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Temple Street is a one-way street connecting South Bridge Road to New Bridge Road. It is flanked on either side by and runs parallel to Pagoda Street and Smith Street. Its name was derived from the Sri Mariamman Temple located nearby. Temple Street lies in the heart of Chinatown.
Temple Street was originally called Almeida Street after Joaquim d'Almeida who owned land at the junction of Temple and Trengganu Streets. There were 2 other streets named after members of the Almeida family during that time as well - D'Almeida Street at Raffles Place and Almeida Road near Mount Victoria. In 1908, Almeida Street was renamed Temple Street. The renaming exercise came after a fire incident on D'Almeida Street which caused confusion with the 2 other similar sounding streets. To avoid any further mix-up, Almeida Road was renamed as well - as Balmoral Road, while D'Almeida Street remained. Temple Street got its name from the Sri Mariamman Temple located at the junction of Temple Street and South Bridge Road. It is also probable that the street was named Temple Street due to the presence of many temples in the vicinity of the road around the area and not necessarily after Sri Mariamman Temple. Sri Mariamman Temple, built in 1827, is the oldest Hindu temple in Singapore.
In the 19th century, the area around Temple Street was home to the Chinese although there were also Malay and Indians homes, thus explaining the presence of Muslim and Hindu places of worship in the vicinity. Indians and Malays lived in large numbers on the nearby Cross Street and Chulia Street. Temple Street was popular for Cantonese Operas until 1927 notwithstanding the fact that it was supposed to be a Teochew enclave. There was a famous theatre called Lai Chun Yuen Theatre, located on nearby Smith Street. The area bound by Temple Street and Smith Street was also popular for tinsmith shops. Temple Street It had a lucky streak as it was unharmed by bombs during the World War II.
Currently, Temple Street is lined with quaint 2-storey baroque style shophouses, some of which have been rebuilt or renovated as part of the Chinatown conservation plans. In 1997, a part of Temple Street was converted into a pedestrian mall.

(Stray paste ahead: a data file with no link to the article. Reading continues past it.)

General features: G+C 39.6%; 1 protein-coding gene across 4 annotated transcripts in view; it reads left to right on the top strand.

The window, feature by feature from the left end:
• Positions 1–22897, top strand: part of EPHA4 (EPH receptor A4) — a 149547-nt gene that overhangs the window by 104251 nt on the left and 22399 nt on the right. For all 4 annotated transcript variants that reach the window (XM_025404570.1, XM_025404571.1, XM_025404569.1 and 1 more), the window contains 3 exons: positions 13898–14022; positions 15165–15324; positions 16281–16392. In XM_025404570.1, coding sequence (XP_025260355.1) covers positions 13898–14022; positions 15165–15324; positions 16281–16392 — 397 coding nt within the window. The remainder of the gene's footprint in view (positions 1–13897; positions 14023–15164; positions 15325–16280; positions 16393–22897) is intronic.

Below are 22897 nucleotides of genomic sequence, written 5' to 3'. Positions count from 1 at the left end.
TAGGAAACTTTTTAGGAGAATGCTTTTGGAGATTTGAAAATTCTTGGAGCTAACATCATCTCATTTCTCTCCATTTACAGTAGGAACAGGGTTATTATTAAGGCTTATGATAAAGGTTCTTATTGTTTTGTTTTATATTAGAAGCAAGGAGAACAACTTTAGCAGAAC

Naidu Ratnala Thulaja
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(Call no.: RSING 779. 995957 CHI)
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(Call no.: RSING 959.57 DUN)
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(Call no.: RSING 959.57 EDW)
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(Call no.: RSING 915.9570014 SAV)
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(Call no.: RSING 338.634095957 SUL)
Chan, K. S. ( 2001, May 21). Chinatown's non-Chinese legacy. The Straits Times, Life, p. 12.
Leong, W. K. (1998, March 28). Opera group moves to Smith Street. The Straits Times, p. 61.
Old shophouses put to new uses. (1995, April 29). The Straits Times, Money, p. 46.
Street closed to make way for pedestrian mall. (1997, June 27). The Straits Times, Home, p. 57.
List of Images
Chinatown: An album of a Singapore community (pp. 88-93, 96-99). (1983). Singapore: Times Books International: Archives and Oral History Dept.
(Call no.: RSING 779. 995957 CHI)
Tyers, R. K. (1993). Ray Tyers' Singapore: Then and now (p. 183). Singapore: Landmark Books.
(Call no.: RSING 959.57 TYE)
The information in this article is valid as at 2003 and correct as far as we can ascertain from our sources. It is not intended to be an exhaustive or complete history of the subject. Please contact the Library for further reading materials on the topic.
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